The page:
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7 Biggest Healthcare Fraud Cases Of 2023 

February 2, 2024

7 Biggest Healthcare Fraud and Other False Claims Act Cases of 2023

2023 was another blockbuster year for healthcare fraud whistleblowers under the False Claims Act. Through the diligent efforts of healthcare whistleblowers and their whistleblower attorneys, several high-profile cases settled for hundreds of millions of dollars and it’s another year in which whistleblower awards in aggregate were in the hundreds of millions of dollars. This year continues the ongoing trend of healthcare related False Claims Act reporting and enforcement actions steadily increasing, with 2023 marking itself as the new recordholder in a number of different fraud enforcement categories. While there were countless healthcare fraud actions that were successfully enforced in 2023, seven in particular found their names garnering headlines. As mentioned by Lex Machina, the healthcare fraud whistleblower law firm of Brown, LLC led the way with some notable qui tam results, albeit the list below contains cases from some of the best whistleblower law firms and considerable work from the Department of Justice itself.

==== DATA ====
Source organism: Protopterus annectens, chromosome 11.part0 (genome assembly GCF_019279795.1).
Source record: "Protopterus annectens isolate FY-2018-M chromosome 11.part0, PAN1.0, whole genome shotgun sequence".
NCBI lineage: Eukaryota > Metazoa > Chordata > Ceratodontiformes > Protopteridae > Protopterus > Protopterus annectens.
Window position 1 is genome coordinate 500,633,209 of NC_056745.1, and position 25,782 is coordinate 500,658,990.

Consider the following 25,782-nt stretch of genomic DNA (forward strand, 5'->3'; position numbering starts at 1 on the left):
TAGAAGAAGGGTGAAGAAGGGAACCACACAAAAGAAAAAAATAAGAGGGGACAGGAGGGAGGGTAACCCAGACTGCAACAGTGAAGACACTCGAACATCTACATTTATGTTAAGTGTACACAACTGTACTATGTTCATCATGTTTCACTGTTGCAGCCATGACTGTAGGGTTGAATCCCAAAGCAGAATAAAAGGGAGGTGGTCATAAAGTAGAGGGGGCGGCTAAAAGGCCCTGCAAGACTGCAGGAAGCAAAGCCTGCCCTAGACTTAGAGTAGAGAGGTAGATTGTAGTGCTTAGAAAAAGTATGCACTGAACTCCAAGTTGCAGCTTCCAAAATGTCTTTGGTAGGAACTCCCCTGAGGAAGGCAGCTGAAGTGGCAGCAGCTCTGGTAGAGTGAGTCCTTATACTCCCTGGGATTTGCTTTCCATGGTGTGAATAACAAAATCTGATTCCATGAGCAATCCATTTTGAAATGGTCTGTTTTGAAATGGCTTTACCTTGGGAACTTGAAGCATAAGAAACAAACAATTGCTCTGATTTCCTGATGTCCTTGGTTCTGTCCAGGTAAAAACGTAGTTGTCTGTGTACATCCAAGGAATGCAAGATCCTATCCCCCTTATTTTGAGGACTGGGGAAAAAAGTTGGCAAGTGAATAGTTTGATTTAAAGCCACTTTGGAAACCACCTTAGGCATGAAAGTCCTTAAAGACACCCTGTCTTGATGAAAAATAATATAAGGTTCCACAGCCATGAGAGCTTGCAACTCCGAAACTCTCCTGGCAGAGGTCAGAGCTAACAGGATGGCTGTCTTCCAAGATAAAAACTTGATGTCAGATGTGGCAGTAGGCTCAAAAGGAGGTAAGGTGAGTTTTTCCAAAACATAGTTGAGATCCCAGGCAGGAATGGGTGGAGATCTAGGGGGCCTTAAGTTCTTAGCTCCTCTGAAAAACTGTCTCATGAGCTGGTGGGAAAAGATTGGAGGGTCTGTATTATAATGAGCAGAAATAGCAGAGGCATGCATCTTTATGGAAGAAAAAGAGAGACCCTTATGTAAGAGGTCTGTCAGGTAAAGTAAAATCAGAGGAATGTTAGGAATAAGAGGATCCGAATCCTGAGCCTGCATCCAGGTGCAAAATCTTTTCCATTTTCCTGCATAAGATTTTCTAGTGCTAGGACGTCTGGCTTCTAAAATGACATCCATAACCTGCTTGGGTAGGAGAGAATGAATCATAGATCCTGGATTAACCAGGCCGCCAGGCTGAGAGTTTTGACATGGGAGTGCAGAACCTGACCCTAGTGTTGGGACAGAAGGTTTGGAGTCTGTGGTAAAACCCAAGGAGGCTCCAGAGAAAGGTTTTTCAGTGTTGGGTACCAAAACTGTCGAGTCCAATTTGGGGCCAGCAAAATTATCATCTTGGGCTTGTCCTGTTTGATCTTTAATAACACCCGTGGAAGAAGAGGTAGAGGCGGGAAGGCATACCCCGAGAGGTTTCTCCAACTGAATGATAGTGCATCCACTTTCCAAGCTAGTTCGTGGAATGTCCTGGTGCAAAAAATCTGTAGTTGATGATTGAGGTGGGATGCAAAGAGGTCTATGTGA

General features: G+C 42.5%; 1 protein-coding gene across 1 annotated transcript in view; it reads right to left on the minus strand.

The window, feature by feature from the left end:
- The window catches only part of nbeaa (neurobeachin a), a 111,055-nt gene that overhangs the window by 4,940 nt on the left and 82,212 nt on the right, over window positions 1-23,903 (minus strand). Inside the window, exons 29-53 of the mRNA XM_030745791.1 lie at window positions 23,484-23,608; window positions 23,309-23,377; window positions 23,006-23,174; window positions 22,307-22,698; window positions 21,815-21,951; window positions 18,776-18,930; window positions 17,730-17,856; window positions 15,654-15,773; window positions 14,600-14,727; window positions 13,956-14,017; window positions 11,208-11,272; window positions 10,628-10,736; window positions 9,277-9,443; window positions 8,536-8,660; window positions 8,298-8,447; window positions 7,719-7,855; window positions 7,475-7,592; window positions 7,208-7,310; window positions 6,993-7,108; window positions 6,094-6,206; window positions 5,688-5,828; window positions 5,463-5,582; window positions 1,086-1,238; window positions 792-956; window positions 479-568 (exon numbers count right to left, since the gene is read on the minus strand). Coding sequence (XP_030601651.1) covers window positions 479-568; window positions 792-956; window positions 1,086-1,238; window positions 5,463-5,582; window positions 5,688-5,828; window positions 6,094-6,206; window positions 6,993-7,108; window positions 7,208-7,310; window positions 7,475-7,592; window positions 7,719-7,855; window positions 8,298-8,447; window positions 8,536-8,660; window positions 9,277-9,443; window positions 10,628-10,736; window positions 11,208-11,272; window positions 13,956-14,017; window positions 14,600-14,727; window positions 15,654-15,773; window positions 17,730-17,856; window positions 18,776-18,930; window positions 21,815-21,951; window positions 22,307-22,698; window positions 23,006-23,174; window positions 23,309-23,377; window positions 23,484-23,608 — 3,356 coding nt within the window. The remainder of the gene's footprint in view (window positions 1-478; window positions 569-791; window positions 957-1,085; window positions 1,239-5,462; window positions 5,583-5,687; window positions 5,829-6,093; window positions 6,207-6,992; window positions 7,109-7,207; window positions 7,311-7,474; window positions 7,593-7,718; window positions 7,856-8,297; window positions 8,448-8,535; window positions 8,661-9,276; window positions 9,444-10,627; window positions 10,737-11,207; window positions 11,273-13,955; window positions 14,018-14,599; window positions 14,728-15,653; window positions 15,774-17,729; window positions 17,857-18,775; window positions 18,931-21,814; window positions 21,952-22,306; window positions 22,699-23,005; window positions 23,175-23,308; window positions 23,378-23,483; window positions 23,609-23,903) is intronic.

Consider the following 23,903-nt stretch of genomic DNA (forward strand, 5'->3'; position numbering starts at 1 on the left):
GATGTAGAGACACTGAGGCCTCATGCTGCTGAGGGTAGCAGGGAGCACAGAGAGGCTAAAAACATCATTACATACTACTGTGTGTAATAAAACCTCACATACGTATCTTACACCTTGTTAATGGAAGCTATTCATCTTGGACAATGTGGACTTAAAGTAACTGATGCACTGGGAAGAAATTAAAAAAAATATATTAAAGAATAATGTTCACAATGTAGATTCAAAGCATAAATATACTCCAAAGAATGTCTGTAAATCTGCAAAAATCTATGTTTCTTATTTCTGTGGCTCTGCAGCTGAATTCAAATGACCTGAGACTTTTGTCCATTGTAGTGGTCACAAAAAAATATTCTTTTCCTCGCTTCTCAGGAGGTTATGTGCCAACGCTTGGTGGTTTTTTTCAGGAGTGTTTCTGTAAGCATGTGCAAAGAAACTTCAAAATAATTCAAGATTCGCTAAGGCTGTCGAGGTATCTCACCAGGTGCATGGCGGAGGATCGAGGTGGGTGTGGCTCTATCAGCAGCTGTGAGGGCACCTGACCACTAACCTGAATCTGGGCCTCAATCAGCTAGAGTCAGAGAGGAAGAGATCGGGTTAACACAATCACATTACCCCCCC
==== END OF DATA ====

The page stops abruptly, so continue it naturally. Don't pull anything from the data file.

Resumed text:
$2.5 Billion- 78 charged in DOJ’s Health Care Fraud Strike Force Program

The DOJ, along with federal and state partners, engaged in a two-week national campaign that brought criminal charges against 78 defendants for alleged participation in “health care fraud and opioid abuse schemes that included over $2.5 billion in alleged fraud.”[1] These defendants are accused of defrauding government funds aimed at caring for the elderly and the disabled. The allegations also include claims that these funds were even used for such expenses as exotic cars, yachts, jewelry, and other luxury expenses, all paid for using public healthcare funds. The allegations involve a mixture of Telemedicine fraud, Pharmaceutical fraud, and improper Opioid Distribution fraud.